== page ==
*meaningful* ALT text and possibly LONGDESC attributes.

> Can I use JavaScript? Why not, it's a public ECMA standard.

If you want to use JS for light-weight, non essential enhancements, have a
party.  Mouseover behaviour spin your wheels? Go for it (use onFocus and
onBlur as well for users who do not use their mouse).  But if you want to
use JS for a Mission Critical function do so at your own risk.  Using JS for
form validation is unreliable - it can be spoofed by the end user (potential
security risk here).  I recently saw a site which used JS for their
site-wide search function, with <a href="javascript:search()"> as the means
to implement the search.  This doesn't work in all browsers, so their
mission critical function was disabled to browsers that don't support JS.
All critical scripting should reside on the server to ensure consistant and
predictable behaviour, that's just a smart decision on your part... With
literally hundreds of free server-side scripts available on the web today
(CGI, PHP, ASP, etc.) there realy is no excuse to use client side scripting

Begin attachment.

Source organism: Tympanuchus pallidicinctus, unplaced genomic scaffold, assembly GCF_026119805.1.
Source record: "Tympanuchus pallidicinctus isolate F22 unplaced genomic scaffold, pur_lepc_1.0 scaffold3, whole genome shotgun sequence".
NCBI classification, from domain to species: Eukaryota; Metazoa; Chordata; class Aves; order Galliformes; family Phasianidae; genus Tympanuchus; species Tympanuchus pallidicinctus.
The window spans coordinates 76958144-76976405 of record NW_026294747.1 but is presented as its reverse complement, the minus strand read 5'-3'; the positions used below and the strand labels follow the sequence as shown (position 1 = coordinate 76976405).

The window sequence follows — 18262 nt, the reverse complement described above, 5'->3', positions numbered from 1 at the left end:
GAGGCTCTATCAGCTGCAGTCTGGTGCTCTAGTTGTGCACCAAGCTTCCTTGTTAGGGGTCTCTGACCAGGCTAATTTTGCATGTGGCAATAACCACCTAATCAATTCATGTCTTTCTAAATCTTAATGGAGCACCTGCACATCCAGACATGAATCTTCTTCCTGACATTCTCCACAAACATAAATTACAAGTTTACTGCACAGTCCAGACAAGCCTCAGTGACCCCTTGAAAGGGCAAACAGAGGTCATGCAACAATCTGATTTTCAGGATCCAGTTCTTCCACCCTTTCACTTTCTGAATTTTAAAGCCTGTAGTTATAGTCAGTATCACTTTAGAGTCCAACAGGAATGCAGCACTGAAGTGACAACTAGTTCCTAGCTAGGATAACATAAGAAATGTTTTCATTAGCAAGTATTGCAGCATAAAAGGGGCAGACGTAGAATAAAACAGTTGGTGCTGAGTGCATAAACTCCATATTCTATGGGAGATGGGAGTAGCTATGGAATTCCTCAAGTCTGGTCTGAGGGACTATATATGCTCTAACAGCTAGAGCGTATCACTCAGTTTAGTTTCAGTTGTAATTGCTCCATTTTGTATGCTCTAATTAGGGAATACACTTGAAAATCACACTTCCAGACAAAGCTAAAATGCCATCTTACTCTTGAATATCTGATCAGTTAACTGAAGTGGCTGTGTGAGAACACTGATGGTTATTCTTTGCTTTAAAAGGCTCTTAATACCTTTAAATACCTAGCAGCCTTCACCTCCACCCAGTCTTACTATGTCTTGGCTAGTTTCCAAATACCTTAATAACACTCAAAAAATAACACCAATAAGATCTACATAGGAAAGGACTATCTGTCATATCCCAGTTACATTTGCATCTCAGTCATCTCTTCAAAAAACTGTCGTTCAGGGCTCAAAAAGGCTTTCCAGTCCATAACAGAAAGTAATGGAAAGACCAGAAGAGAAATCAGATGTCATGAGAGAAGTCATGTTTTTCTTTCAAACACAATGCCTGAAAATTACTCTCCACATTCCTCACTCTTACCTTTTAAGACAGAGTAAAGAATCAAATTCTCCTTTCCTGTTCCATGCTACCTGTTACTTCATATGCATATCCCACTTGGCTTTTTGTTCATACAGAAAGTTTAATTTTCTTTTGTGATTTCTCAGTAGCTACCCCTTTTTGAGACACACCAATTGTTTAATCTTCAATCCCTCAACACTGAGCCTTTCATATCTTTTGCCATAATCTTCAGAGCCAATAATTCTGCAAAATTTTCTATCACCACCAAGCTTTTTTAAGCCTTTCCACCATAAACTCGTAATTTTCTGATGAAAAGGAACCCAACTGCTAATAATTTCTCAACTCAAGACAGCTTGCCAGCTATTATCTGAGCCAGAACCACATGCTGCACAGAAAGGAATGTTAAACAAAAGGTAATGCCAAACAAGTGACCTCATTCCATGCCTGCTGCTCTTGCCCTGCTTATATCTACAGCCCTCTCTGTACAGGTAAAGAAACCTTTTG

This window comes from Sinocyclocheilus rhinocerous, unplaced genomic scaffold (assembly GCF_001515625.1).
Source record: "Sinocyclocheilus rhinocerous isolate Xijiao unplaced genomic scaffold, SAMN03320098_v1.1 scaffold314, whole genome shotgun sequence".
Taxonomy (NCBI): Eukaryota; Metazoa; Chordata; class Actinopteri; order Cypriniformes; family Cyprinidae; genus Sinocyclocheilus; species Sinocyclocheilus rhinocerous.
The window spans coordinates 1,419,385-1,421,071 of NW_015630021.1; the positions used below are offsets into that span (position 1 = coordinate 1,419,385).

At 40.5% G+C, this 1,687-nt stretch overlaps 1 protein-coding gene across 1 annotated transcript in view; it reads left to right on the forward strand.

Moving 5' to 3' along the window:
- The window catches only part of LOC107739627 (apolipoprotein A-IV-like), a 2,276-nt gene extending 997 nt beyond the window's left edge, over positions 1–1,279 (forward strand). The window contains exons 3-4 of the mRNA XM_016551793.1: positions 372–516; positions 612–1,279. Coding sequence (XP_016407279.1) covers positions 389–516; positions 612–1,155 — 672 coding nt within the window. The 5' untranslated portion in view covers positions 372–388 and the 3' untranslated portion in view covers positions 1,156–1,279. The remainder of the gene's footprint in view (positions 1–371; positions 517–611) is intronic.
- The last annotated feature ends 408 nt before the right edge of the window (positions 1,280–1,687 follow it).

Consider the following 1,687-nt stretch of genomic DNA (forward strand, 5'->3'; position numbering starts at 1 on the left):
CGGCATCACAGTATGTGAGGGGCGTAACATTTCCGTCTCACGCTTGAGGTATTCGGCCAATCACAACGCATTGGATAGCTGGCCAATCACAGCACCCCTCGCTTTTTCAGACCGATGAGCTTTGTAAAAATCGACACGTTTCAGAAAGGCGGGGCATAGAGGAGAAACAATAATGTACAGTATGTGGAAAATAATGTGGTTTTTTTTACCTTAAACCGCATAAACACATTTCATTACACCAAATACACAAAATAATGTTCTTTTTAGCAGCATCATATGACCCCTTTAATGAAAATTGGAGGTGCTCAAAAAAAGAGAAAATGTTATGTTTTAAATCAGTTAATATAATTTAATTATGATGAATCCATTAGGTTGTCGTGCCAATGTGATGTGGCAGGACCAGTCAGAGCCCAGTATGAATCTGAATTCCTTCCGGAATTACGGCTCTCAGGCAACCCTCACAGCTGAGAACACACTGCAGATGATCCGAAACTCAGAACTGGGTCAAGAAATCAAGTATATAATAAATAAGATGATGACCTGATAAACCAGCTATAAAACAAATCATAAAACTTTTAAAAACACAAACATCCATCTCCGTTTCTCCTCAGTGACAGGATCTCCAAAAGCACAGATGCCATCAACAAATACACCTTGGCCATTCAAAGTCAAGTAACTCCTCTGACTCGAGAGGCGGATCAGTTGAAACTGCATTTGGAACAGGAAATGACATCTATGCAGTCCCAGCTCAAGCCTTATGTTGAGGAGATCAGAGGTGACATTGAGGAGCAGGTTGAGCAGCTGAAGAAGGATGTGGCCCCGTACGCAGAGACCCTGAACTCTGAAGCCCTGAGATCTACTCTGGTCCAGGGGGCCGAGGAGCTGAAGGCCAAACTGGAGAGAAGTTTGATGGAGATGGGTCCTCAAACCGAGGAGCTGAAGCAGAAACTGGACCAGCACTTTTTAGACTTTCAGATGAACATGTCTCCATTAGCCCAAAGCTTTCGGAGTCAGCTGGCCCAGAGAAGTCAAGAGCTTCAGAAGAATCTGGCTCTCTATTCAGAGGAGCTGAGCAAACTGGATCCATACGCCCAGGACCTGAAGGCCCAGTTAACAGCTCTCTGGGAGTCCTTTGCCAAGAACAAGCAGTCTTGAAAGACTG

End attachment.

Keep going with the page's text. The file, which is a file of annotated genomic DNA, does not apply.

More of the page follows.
for any mission critical function. (Don't have access to your server?  There
are hundresds of remotely hosted scripts as well, although most are banner

> Why do you insist that the "problem" or "burden" is with the authors and
> not the developers of Lynx that don't support all of the W3C and other
> public standards?  Again I argue that it would be more effective to fix
> Lynx than to fix the millions of applications already written.

While I always urge users to upgrade to the latest software whenever
possible, it may not always be possible, sometimes through stubborness,
although often because of external factors beyond the end users control.  I
have a friend who uses speech recognition technology to access the web (he's
a quadraplegic).  While he has access to both Dragon Dictate and Dragon
Naturally Speaking (the *newer* version), he prefers Dictate as it actually
has better hands-free functionality, as well as a lower CPU overhead - an